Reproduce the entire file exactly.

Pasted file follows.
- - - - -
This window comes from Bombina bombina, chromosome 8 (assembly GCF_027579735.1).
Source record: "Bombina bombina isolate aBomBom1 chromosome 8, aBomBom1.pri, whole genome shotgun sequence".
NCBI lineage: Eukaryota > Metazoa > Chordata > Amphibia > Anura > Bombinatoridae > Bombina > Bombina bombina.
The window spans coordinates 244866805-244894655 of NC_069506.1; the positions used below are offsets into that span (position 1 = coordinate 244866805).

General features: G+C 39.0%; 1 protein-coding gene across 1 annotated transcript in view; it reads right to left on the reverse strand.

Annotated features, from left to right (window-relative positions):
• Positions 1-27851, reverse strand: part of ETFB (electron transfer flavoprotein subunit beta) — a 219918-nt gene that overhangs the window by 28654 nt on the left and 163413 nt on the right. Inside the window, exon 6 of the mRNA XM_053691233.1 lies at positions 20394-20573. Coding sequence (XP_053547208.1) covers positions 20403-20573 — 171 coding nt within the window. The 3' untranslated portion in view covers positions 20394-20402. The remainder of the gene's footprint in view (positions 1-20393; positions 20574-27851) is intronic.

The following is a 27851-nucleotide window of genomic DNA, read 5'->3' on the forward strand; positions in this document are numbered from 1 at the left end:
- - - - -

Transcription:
This window comes from Bombina bombina, chromosome 8 (assembly GCF_027579735.1).
Source record: "Bombina bombina isolate aBomBom1 chromosome 8, aBomBom1.pri, whole genome shotgun sequence".
NCBI lineage: Eukaryota > Metazoa > Chordata > Amphibia > Anura > Bombinatoridae > Bombina > Bombina bombina.
The window spans coordinates 244866805-244894655 of NC_069506.1; the positions used below are offsets into that span (position 1 = coordinate 244866805).

General features: G+C 39.0%; 1 protein-coding gene across 1 annotated transcript in view; it reads right to left on the reverse strand.

Annotated features, from left to right (window-relative positions):
• Positions 1-27851, reverse strand: part of ETFB (electron transfer flavoprotein subunit beta) — a 219918-nt gene that overhangs the window by 28654 nt on the left and 163413 nt on the right. Inside the window, exon 6 of the mRNA XM_053691233.1 lies at positions 20394-20573. Coding sequence (XP_053547208.1) covers positions 20403-20573 — 171 coding nt within the window. The 3' untranslated portion in view covers positions 20394-20402. The remainder of the gene's footprint in view (positions 1-20393; positions 20574-27851) is intronic.

The following is a 27851-nucleotide window of genomic DNA, read 5'->3' on the forward strand; positions in this document are numbered from 1 at the left end: